Tac Anderson: Dead Vikings and small commitments
In his article, Tac cites an interesting story from a book he recently read featuring a case study involving a failed settlement attempt of Greenland by Vikings. When they failed to recognize and react to small but consistent changes in their environment. Weather changes altered the length of seasons which influenced farming patterns that led to more rapid cutting of forests and other things spun out of control until they finally perished.
Tac takes this lesson the Vikings learned and extends it to more modern business problems. At the end of his post:
"The earlier you are able to analyze a new opportunity, typically the cheaper it s to make small commitments. If the opportunity turns out to be one not worth pursuing, it is easy to get out. If you wait until something is a viable opportunity to make an investment, it will typically be much more expensive."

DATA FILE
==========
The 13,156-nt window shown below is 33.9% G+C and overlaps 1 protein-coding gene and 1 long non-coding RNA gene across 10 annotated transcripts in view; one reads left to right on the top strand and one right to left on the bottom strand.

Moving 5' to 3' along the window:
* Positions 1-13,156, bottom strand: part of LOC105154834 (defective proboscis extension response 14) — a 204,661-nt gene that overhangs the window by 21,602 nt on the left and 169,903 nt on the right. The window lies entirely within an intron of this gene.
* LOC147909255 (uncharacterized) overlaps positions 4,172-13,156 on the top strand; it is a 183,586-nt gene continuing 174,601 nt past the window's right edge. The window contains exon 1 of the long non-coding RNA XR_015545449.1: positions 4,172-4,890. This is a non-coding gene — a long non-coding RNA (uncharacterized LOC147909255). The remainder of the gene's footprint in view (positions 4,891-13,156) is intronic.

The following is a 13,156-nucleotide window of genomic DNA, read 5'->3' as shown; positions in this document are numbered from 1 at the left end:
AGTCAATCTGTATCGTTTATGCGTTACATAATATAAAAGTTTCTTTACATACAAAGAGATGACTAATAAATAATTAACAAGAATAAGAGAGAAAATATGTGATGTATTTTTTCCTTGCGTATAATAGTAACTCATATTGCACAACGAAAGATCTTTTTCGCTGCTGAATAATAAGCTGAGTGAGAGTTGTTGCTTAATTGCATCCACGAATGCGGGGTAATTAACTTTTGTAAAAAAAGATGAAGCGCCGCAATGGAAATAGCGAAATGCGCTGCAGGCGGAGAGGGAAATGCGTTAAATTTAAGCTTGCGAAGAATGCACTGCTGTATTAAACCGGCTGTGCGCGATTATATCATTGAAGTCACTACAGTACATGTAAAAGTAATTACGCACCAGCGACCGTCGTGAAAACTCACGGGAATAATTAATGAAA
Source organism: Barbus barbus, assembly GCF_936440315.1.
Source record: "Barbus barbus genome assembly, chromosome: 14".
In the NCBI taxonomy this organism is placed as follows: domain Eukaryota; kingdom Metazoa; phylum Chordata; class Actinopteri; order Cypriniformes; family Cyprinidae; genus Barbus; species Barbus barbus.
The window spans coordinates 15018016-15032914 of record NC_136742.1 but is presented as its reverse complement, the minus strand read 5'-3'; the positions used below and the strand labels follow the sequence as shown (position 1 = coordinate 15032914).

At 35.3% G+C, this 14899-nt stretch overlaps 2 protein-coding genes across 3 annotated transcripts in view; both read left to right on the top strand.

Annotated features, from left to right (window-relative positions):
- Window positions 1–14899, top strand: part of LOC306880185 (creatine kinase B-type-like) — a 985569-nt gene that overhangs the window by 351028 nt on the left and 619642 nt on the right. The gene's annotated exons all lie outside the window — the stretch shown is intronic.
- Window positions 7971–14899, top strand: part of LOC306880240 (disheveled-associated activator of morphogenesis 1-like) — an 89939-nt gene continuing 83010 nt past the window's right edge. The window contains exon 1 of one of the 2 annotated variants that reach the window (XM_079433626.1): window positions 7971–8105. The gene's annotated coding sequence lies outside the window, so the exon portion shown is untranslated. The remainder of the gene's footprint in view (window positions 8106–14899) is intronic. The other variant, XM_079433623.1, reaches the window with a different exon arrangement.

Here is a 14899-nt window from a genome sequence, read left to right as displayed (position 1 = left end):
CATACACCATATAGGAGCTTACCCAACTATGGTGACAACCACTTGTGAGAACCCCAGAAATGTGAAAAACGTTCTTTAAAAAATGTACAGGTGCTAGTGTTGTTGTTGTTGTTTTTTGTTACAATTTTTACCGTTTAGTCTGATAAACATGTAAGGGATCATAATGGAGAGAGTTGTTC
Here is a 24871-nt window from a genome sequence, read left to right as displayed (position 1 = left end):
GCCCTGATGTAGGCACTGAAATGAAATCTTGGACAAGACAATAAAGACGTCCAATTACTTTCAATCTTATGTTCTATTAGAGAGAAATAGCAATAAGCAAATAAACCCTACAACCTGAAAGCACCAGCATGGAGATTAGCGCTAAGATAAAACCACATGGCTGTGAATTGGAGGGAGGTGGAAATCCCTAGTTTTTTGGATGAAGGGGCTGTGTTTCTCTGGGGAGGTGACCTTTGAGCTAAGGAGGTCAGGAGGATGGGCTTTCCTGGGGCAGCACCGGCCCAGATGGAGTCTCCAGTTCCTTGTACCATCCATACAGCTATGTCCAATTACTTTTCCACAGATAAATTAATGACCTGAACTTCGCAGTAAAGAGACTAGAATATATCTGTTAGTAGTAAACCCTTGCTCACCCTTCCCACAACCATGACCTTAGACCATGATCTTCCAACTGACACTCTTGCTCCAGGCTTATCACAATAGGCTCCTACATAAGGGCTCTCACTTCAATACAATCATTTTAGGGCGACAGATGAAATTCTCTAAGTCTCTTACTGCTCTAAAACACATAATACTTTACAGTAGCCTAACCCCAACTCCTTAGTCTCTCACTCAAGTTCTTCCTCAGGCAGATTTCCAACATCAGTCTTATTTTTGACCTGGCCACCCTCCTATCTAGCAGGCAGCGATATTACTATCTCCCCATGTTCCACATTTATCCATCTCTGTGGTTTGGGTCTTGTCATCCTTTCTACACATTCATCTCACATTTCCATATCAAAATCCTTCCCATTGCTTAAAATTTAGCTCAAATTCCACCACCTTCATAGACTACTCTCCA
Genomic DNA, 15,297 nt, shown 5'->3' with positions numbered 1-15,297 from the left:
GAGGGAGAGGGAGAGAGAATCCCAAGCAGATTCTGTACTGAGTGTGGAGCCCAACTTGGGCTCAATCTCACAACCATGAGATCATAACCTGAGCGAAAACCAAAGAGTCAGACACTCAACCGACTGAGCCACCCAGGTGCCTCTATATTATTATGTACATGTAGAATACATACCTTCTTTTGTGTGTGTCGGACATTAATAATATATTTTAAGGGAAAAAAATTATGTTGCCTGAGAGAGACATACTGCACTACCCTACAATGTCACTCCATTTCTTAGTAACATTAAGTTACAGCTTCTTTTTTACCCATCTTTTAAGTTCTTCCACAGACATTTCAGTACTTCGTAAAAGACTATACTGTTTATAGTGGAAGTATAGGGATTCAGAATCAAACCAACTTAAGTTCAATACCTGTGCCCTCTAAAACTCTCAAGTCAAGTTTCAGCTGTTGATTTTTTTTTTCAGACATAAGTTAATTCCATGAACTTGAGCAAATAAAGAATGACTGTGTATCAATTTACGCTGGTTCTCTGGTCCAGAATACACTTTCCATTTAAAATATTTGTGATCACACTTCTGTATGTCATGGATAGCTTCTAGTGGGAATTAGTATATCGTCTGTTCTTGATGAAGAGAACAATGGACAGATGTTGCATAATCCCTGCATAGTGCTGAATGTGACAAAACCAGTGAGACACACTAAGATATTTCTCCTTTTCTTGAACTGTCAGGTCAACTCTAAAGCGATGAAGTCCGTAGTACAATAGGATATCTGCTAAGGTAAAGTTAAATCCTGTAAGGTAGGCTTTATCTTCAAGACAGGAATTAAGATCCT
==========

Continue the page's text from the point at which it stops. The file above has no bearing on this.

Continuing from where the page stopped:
This is akin to finding a problem during the design phase of a product is much cheaper than finding it in the manufacturing phase or certainly than when the product has already shipped to customers. The hard part is knowing which opportunities to experiment with, since you can't try them all out, but Tac makes a great point that the earlier you get involved, the less expensive it is.
Labels: General stuff